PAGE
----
Author Interview: Mary Martin Devlin: The La Motte Woman

 



 

JMR-Welcome to the Books Delight, Mary. Tell our readers where you live, what you do for fun and what does the perfect day look like?

MMD-Hello, Jeanie.  For the past few years I have lived part-time in Atlanta, a very beautiful city, where I was born and grew up, but where I have never lived after I went away for college.  The rest of the year I live in France, in the Dordogne now after selling my house in Provence.

For the moment, I am relaxing with the publication of my latest novel, The La Motte Woman, scheduled for mid-June. Since I miss my regular sessions at the computer, I spend a few hours every day poking around the Biblothรจque Nationale website, browsing through obscure memoirs and public records.

A perfect day?  A sunny day, reading and an hour or so of exercise, a long, sniffing walk with my dog, Millie, and evening cocktails with friends on the roof terrace of our building

 


JMR-Whats your favorite historical time period? Why?

MMD- the eighteenth century in England, but especially in France.  I think of it as a very “brainy” century: the century of Benjamin Franklin, Dr. Johnson, Voltaire, Diderot, etc.  There  was a strong belief in science, in progress.  It was a period of great optimism for mankind, some of it foolish complacency, as Voltaire was quick to point out.

 

JMR-Who is your favorite historical figure? Why? If you could ask them one question, what would it be?

MMD-Madame de Pompadour would be high on my list.  In an era when women were mere chattel, the property of fathers, husbands, brothers, she rose to a position of immense power, appointing ambassadors, approving treaties while the titular head of the country, Louis XV, sank deeper and deeper into depravity.  I would ask her: Was there ever a moment when you realized that you had more power than any man in the kingdom?

JMR- How did you come to be a writer of historical fiction?

MMD-As a college professor I specialized in the American novel, but I also taught a course each year in creative writing.  With historical fiction I was able to combine my love of research with my imagination.



JMR- Would you describe your books as Romantic Historical or Historical Romance?

MMD-Romantic historical.  I look  for authenticity in historical fiction.  I want a compelling narrative, but I also want to learn a great deal.

JMR- Did you visit anyone of the places in your book? Where did you feel closest to your characters?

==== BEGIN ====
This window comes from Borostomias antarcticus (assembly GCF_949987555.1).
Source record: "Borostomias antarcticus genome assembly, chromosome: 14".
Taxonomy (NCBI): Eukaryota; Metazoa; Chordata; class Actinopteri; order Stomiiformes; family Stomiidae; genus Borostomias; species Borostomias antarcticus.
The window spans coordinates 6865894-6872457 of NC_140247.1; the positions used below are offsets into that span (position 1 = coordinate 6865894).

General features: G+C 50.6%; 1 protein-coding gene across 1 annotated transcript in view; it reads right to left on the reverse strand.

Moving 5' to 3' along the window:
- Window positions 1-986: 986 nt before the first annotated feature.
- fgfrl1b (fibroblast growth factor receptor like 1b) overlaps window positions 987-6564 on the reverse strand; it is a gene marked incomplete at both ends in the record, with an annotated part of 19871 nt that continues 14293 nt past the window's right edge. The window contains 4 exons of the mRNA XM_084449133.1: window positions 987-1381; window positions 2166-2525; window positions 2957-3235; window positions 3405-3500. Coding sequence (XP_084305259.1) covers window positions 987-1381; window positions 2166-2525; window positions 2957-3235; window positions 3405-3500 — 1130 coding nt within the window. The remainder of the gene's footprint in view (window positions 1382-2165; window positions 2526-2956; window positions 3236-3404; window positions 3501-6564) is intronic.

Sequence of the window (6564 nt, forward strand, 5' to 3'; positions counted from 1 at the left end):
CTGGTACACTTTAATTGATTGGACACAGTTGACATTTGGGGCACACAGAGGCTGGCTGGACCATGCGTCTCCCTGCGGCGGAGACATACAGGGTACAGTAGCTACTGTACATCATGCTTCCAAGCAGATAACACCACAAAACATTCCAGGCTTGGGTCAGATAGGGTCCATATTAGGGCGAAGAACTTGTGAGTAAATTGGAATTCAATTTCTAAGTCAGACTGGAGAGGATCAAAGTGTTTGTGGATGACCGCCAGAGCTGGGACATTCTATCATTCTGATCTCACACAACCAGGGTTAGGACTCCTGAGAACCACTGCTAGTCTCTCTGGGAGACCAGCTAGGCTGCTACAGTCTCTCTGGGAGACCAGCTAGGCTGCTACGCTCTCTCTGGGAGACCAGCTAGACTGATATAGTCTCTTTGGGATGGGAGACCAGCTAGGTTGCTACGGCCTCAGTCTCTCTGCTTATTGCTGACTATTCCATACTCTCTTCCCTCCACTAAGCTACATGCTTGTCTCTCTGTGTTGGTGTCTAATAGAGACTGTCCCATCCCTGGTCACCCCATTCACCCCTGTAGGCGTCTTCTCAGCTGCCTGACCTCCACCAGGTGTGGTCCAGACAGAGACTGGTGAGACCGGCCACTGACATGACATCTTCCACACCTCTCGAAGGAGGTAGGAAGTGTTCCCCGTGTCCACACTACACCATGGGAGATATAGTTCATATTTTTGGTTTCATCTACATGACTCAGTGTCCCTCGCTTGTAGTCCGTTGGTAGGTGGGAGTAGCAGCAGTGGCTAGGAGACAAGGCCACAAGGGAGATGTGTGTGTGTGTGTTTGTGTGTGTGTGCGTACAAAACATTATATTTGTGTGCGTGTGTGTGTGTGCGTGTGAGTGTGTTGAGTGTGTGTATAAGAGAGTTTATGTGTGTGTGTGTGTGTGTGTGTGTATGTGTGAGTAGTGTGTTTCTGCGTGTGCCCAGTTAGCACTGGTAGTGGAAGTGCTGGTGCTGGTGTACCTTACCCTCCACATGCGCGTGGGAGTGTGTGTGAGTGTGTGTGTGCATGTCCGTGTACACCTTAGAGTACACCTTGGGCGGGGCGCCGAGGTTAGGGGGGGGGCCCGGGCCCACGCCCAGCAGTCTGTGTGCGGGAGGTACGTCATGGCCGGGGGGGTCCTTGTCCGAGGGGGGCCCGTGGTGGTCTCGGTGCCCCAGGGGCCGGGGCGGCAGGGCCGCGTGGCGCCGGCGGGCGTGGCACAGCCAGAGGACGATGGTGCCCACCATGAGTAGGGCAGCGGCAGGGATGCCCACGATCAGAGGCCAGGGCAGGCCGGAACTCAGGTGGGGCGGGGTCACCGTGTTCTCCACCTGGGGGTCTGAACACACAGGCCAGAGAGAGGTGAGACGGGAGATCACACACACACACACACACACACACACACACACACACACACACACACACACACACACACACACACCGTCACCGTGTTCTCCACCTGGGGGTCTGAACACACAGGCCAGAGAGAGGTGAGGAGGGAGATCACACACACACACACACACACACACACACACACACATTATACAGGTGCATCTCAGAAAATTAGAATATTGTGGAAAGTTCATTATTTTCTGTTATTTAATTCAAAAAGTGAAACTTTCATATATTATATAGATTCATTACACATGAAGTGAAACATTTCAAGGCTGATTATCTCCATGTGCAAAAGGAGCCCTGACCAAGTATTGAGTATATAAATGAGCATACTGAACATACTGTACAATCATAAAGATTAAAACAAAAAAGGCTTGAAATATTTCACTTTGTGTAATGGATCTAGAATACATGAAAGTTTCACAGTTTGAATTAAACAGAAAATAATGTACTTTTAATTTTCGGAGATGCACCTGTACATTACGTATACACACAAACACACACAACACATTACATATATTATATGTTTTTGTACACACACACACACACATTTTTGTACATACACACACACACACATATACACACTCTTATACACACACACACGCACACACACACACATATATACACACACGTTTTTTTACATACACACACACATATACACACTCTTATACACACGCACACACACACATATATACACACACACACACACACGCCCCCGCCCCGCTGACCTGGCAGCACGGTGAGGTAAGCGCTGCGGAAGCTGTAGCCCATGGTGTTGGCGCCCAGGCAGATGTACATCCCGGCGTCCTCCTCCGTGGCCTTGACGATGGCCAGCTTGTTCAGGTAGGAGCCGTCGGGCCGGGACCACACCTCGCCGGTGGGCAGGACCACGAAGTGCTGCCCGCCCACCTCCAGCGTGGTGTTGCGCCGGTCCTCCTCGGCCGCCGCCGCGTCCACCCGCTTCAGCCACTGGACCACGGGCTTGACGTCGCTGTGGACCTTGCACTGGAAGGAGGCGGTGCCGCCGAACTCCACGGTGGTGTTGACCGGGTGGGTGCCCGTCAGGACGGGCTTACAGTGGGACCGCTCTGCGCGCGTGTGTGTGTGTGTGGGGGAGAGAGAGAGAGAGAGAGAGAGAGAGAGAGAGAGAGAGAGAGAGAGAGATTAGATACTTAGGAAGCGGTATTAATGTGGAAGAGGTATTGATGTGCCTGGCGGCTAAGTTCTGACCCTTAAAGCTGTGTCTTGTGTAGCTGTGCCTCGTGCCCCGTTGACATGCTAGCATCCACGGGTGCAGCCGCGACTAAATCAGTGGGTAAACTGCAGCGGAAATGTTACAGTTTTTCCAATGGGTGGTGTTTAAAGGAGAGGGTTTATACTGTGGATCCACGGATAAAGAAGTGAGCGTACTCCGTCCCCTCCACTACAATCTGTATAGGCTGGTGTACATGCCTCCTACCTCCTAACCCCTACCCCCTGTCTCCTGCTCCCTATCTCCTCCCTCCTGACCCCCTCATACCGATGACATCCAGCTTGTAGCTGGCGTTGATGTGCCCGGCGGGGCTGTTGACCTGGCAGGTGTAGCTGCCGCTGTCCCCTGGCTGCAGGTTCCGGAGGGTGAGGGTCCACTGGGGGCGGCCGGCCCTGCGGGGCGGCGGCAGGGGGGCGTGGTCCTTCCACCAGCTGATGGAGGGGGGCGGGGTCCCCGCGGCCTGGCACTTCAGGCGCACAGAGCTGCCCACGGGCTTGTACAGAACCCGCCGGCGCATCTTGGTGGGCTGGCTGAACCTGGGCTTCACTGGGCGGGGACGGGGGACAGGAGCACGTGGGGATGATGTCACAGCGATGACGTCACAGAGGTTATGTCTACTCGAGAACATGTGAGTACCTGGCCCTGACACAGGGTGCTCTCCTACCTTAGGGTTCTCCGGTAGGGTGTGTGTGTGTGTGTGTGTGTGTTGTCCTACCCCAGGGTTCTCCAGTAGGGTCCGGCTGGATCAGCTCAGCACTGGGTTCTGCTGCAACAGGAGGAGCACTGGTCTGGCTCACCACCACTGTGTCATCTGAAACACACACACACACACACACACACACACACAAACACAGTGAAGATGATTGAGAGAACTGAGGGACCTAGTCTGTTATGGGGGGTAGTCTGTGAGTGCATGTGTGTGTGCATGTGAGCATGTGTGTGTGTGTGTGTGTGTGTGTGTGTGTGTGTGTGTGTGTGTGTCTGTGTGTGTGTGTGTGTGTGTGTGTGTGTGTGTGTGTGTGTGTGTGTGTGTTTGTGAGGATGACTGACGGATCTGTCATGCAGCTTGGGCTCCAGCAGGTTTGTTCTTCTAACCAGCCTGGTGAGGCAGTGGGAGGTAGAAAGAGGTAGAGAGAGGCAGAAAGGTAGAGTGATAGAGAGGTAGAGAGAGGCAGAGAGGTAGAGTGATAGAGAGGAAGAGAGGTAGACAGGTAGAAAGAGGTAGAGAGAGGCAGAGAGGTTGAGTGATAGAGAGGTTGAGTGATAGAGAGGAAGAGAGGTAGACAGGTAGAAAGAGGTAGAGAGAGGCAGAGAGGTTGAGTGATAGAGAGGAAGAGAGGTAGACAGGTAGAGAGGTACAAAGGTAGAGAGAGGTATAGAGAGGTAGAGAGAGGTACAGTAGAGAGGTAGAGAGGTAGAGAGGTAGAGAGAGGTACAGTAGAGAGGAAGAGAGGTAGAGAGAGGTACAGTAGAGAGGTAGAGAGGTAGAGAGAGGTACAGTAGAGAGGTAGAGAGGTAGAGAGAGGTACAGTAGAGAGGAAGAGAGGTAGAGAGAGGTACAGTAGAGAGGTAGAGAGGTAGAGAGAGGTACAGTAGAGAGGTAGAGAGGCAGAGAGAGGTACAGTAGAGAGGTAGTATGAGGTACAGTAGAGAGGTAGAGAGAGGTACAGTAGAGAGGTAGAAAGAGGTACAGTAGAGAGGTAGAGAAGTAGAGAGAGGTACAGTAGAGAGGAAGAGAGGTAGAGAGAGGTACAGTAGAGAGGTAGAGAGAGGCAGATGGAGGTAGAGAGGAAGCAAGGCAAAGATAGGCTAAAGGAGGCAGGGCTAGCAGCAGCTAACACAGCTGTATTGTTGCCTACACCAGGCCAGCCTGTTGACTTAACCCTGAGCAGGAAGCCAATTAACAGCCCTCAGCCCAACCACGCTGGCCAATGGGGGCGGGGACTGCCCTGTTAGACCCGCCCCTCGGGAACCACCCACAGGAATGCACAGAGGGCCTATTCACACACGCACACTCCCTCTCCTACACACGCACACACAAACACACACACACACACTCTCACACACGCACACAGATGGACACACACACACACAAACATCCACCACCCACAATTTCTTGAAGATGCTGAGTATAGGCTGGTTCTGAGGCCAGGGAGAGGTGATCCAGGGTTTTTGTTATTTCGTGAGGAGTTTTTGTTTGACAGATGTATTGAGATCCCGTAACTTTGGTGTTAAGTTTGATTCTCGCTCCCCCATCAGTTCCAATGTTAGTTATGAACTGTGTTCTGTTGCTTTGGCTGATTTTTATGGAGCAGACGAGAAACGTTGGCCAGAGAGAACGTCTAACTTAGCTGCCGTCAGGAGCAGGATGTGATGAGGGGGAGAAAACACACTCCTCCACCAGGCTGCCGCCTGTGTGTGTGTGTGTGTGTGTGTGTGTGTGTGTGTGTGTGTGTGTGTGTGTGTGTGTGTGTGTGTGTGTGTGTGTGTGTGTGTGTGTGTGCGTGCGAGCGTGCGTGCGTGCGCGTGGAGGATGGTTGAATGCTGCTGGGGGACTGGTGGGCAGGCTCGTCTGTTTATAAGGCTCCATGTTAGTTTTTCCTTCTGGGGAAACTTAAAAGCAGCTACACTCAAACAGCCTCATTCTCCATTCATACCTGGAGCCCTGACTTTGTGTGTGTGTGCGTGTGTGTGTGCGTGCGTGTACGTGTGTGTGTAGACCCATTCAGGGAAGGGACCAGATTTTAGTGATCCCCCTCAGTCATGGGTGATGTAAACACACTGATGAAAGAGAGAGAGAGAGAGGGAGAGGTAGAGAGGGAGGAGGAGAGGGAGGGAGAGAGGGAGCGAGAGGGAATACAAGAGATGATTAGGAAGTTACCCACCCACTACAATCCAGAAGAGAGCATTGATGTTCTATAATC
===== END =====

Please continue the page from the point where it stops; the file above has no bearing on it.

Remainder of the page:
MMD-Yes, I visited the Chateau de Corcheval in Beaubery, France, where the heroine of my novel, Precious Pawn, was born.  This novel was inspired by the unpublished memoirs of  a provincial eighteenth-century countess. I had friends who lived near the chateau, and one day during a visit, almost on a dare, I called to ask permission to visit the chateau.  Luckily ,the owners were down from Paris and very kindly invited me to come over for tea and a visit.  In the lovely chapel on the grounds of the chateau  I felt such sorrow standing at the altar where my heroine was given in a marriage that would destroy her.

JMR- Mary, tell us about your new book, The La Motte Woman.

MMD-I wonder how much I can tell that won’t involve spoilers!  It is a story of obsessions, of love and ambition set against the background of the court of Marie Antoinette  and Louis XVI.  At the center of the novel is one of the most fascinating women in French history:  Jeanne de Valois-La Motte.

JMR-What projects do you have in the pipeline?

MMD-I’m beginning to think seriously about writing another novel inspired by my years in Africa.  I keep getting more and more serious interest in and enthusiasm for Death in the Rainy Season.



JMR- Tell our readers how to find you on social media and the web.

MMD-My only social media activity is Facebook.

JMR- What question were you hoping Id ask but didnt?

MMD- Actually, I’m happy that there were not more questions about my complicated life.

JMR- Well Mary, thanks for stopping by. Your new book looks wonderful and I'm putting it on my TBR list. Readers, I've included a link to Mary's book below, be sure to check it out!




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